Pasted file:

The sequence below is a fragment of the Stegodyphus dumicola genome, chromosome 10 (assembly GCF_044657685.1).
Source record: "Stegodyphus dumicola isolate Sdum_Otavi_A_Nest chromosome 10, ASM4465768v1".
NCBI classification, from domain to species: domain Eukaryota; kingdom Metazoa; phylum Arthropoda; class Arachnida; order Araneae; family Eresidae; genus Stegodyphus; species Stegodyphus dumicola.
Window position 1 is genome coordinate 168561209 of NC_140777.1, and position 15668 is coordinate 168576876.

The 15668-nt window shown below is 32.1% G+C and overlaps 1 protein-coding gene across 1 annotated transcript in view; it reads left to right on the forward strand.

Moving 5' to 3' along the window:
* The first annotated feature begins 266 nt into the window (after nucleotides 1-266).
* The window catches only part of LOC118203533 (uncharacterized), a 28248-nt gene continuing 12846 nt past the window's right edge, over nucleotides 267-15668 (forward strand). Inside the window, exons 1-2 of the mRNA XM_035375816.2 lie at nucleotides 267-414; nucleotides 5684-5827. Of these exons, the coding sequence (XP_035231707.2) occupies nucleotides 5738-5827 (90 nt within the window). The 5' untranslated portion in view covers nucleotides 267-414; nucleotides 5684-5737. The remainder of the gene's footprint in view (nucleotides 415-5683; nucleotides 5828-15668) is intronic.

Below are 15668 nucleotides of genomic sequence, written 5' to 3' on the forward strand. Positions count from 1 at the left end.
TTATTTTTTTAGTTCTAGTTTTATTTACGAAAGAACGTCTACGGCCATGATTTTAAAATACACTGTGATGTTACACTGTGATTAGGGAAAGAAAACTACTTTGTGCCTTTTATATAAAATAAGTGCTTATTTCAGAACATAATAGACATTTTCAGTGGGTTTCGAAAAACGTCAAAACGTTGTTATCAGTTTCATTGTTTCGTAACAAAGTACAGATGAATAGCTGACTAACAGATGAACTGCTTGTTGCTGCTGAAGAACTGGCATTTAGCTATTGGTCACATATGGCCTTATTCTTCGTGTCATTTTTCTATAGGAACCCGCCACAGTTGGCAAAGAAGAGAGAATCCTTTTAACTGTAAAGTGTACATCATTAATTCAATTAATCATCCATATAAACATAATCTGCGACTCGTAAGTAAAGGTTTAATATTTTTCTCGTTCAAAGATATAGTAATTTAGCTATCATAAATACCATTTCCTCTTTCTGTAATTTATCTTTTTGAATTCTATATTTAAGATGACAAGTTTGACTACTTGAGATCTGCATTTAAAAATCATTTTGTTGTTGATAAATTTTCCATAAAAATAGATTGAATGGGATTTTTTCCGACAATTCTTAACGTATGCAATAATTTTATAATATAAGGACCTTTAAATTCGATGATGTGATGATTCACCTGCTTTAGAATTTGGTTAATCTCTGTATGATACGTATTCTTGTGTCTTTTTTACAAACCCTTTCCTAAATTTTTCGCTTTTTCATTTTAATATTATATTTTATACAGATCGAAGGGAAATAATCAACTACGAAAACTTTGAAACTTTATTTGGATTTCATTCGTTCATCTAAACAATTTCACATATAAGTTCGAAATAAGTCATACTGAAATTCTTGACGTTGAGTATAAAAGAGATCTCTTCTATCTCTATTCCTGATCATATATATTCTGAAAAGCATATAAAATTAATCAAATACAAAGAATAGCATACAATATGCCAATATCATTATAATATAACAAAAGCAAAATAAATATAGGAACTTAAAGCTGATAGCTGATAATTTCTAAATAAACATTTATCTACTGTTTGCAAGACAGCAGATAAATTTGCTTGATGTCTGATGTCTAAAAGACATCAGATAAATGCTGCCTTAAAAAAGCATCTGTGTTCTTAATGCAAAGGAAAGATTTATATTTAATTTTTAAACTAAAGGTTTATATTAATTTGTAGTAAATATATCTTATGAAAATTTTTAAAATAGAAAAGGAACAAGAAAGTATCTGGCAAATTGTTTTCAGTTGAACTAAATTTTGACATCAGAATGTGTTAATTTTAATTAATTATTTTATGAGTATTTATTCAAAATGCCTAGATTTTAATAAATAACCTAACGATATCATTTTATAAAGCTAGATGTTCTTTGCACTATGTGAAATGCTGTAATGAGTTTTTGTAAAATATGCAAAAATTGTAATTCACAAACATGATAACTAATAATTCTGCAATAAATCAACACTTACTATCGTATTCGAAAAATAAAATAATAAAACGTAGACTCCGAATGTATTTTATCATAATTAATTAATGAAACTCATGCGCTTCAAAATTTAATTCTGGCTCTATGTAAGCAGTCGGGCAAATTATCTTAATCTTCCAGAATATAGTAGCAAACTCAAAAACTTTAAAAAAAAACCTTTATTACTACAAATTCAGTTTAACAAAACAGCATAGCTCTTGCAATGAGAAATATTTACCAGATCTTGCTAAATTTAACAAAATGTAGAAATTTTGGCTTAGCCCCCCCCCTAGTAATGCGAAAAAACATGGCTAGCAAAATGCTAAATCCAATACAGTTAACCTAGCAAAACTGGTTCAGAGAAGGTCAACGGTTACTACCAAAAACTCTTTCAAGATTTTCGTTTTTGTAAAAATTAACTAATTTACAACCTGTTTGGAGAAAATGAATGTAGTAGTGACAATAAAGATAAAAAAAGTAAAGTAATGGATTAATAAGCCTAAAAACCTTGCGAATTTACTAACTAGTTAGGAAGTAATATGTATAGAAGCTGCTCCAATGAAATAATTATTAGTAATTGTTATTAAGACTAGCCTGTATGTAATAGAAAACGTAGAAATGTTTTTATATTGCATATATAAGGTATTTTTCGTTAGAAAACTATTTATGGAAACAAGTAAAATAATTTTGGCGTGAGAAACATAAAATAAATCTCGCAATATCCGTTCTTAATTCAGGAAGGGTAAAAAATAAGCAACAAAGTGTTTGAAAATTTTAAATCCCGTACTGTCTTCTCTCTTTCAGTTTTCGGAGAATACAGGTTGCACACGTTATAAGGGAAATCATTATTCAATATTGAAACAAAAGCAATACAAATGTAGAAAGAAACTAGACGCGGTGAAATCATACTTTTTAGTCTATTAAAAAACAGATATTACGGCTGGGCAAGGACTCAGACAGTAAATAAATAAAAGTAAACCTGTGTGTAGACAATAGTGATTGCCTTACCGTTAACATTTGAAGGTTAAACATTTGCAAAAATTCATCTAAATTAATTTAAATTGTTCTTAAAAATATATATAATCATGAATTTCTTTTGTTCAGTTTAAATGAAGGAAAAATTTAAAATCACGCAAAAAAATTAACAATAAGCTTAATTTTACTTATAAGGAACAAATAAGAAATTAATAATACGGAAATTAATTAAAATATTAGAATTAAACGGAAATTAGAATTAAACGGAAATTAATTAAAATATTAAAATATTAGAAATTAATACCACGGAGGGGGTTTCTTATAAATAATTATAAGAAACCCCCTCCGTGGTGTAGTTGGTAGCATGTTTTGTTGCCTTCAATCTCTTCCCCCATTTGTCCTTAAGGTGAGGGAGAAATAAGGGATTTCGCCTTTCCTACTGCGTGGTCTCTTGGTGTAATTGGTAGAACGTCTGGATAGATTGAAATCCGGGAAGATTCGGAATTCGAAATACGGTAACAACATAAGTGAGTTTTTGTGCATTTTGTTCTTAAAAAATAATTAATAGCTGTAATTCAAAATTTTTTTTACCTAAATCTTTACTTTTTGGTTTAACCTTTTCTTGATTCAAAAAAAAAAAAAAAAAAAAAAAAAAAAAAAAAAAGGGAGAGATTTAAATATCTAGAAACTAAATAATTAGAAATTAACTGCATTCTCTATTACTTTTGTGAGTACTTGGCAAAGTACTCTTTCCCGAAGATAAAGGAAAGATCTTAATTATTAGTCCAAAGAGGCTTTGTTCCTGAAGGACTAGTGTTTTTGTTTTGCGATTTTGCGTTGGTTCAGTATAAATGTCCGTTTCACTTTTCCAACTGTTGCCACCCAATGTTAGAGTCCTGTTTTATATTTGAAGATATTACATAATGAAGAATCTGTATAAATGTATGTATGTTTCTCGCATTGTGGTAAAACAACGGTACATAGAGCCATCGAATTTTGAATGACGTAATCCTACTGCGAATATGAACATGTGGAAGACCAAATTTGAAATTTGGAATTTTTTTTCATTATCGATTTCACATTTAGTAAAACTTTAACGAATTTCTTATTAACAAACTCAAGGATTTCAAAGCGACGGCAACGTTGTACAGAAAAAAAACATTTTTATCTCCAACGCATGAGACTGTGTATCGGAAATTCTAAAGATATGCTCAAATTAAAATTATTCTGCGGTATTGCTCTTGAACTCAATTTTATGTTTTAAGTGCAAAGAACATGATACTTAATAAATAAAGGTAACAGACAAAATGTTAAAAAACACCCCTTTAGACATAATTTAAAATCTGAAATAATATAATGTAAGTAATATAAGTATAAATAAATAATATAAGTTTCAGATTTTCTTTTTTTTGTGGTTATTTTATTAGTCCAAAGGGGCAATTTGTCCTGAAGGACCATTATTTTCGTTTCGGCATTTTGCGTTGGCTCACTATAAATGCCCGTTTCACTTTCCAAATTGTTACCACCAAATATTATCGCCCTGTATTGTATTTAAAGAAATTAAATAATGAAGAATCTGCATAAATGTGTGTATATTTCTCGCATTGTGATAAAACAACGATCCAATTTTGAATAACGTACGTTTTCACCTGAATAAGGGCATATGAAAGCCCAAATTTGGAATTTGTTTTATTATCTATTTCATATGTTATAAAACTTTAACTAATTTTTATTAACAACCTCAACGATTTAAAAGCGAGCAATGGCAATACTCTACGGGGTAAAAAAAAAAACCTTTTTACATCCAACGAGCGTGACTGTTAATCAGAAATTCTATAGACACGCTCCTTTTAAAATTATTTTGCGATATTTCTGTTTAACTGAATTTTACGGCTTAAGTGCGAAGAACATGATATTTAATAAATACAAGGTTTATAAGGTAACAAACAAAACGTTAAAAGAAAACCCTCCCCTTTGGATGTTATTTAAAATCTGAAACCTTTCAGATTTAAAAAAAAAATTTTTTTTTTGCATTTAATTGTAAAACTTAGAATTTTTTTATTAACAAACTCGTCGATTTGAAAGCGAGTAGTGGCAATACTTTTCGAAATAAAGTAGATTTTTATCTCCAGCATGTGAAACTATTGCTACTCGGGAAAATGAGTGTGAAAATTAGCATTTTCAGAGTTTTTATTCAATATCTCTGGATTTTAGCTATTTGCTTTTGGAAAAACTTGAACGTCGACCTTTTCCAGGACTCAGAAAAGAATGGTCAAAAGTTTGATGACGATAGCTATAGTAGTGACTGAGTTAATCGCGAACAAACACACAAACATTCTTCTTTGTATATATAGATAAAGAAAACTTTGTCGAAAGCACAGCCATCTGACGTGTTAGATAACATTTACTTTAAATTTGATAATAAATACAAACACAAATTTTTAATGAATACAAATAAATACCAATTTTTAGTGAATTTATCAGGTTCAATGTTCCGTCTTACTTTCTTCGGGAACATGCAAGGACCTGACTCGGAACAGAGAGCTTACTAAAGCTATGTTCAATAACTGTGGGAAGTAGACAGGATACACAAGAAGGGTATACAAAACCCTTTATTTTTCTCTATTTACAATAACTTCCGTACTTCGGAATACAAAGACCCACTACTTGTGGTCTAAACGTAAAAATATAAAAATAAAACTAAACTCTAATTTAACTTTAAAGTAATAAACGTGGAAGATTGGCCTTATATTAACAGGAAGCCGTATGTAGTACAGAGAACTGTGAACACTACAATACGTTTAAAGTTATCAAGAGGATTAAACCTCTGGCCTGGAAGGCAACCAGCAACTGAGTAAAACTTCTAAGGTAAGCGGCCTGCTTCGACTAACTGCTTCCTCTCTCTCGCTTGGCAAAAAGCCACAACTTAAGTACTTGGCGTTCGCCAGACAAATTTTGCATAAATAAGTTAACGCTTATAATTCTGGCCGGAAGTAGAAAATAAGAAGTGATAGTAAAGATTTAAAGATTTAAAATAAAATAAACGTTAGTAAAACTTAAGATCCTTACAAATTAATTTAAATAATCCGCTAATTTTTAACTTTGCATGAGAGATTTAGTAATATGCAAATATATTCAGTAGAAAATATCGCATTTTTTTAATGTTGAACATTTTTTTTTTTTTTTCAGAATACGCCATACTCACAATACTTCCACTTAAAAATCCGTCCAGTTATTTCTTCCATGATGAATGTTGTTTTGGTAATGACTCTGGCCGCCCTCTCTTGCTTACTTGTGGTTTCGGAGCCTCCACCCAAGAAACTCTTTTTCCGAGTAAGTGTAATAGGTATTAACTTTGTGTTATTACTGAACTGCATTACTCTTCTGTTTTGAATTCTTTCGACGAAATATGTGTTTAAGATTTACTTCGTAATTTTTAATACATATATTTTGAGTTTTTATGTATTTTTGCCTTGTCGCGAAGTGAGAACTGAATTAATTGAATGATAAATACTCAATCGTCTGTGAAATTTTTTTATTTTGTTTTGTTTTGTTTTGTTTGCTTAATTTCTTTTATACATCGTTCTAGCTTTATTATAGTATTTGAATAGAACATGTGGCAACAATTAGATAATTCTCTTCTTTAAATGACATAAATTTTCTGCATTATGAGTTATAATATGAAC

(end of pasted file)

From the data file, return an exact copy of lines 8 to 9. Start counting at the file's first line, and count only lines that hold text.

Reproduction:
* The window catches only part of LOC118203533 (uncharacterized), a 28248-nt gene continuing 12846 nt past the window's right edge, over nucleotides 267-15668 (forward strand). Inside the window, exons 1-2 of the mRNA XM_035375816.2 lie at nucleotides 267-414; nucleotides 5684-5827. Of these exons, the coding sequence (XP_035231707.2) occupies nucleotides 5738-5827 (90 nt within the window). The 5' untranslated portion in view covers nucleotides 267-414; nucleotides 5684-5737. The remainder of the gene's footprint in view (nucleotides 415-5683; nucleotides 5828-15668) is intronic.

Below are 15668 nucleotides of genomic sequence, written 5' to 3' on the forward strand. Positions count from 1 at the left end.